Identifying the doves

2There are seven doves that call Louisiana home all or parts of the year, and hunters are allowed to take five of these subspecies.

The two protected doves are the common ground dove and the Inca dove. Both are easily identifiable because both are substantially smaller (5-6 inches long) than the cousins, the mourning, Eurasian collared, whitewing, ringed turtle and rock dove, a fancy name for the common pigeon.

Because the Eurasian collared and ringed turtle doves are nonnative species, they can be taken without regard to the 15-bird daily limit. There is no restriction on daily limits on these three species.

However, federal and state law forces hunters to identify these two birds in their bag. Hunters taking Eurasian collared and ringed turtle doves must leave one fully featured wing and the head on the dove when coming from the field and transporting these birds to camps and/or home.

Along with mourning doves, whitewing doves, which began moving in larger numbers into Louisiana’s southern and western parishes some 10 years ago, must be counted among the 15 in the daily limit.

Here’s a help in identifying the five doves allowed to Louisiana hunters:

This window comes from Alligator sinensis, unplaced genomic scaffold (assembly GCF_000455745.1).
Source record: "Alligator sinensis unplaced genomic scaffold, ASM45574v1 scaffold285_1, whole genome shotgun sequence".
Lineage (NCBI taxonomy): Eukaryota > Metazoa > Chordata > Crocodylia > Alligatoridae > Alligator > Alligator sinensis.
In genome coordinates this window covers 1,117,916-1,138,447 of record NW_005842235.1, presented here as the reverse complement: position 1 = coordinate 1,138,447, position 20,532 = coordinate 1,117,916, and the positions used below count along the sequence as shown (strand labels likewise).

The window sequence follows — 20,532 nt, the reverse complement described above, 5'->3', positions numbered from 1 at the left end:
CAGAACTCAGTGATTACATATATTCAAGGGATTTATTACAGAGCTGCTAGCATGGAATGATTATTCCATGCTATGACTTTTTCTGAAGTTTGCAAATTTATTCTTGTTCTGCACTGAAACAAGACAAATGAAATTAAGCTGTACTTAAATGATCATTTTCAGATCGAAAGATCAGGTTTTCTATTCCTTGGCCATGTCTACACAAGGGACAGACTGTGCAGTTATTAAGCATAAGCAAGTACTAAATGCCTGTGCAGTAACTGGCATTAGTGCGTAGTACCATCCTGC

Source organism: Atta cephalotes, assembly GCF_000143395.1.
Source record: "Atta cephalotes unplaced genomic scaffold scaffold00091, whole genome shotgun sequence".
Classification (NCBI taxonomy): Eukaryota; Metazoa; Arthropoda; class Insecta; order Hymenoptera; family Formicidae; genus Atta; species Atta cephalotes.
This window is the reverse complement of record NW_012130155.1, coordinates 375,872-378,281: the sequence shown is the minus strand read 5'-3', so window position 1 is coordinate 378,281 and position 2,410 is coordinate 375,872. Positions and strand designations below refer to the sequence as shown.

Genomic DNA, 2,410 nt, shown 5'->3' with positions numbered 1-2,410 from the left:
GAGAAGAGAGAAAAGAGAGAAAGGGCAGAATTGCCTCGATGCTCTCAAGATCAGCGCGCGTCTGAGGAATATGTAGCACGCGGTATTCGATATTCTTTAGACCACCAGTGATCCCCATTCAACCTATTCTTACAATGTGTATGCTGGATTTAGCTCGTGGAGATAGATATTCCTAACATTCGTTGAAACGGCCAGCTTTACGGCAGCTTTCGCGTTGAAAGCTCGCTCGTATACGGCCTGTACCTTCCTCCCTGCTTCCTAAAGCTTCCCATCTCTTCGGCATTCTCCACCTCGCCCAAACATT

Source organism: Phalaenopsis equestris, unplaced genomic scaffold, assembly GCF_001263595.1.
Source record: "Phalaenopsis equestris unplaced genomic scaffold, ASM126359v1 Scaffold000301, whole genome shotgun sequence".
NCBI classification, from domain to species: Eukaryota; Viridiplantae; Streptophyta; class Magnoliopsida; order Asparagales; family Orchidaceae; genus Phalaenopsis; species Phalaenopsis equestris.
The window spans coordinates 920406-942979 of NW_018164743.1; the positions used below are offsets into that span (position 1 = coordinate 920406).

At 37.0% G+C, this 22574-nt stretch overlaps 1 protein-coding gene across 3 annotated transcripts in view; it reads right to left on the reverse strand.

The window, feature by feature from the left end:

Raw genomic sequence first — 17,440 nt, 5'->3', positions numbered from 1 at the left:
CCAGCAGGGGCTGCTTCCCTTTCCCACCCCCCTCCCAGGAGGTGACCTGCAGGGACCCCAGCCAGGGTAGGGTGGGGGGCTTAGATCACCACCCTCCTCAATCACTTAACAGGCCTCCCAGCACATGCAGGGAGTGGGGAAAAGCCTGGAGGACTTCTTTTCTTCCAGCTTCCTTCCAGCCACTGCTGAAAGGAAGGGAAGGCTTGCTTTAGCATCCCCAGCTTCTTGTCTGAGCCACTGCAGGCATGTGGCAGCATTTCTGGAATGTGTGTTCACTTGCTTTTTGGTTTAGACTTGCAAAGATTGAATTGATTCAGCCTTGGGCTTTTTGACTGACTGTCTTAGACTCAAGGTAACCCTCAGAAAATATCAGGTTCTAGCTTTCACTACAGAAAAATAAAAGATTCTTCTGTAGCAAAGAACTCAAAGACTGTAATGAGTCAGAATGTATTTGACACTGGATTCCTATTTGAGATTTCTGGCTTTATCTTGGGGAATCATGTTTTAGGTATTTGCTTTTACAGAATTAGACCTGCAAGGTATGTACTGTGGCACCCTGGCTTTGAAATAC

MOURNING DOVES: About 10-11 inches long with a slender body, thin neck, black bill and a long tail, pointed at tip. Hunters will find more mourning doves than any other dove species in Louisiana.

EURASIAN COLLARED DOVE: More than 11 inches and most times at least 12 inches long. Pale gray head and breast with a thin, black line (collar) across the back of its neck. There’s a thin white border across the top of this black lint. It has a long, squared tail. A species that escaped its cages and has thrived in the southern U.S.

RINGED TURTLE DOVE: Its thin, black collar and long, squared tail give it the appearance of an Eurasian collared dove, but this bird is smaller, seldom more than 10 inches long and has a creamy-to-light brown head and breast. State biologists said this species is a bird that escaped cages and has survived in small numbers in urban environs.

WHITEWING DOVE: Similar to the size of a mourning dove, but sometimes larger with a heavier body and a longer, black bill than a mourning dove. A telltale sign is the white streak along its wing, hence its name. Tail is long and slightly rounded. Has a pale blue, teardrop-shaped ring on eyes.

ROCK DOVE/COMMON PIGEON: Largest of the doves with adults 11 inches or longer. The dove with variable colors in its feathers that’s labeled “pigeon” in cities and parks, and it’s also found around grain silos and feed lots.

Sources: Louisiana Department of Wildlife and Fisheries, U.S. Fish and Wildlife Service, Cornell Lab or Ornithology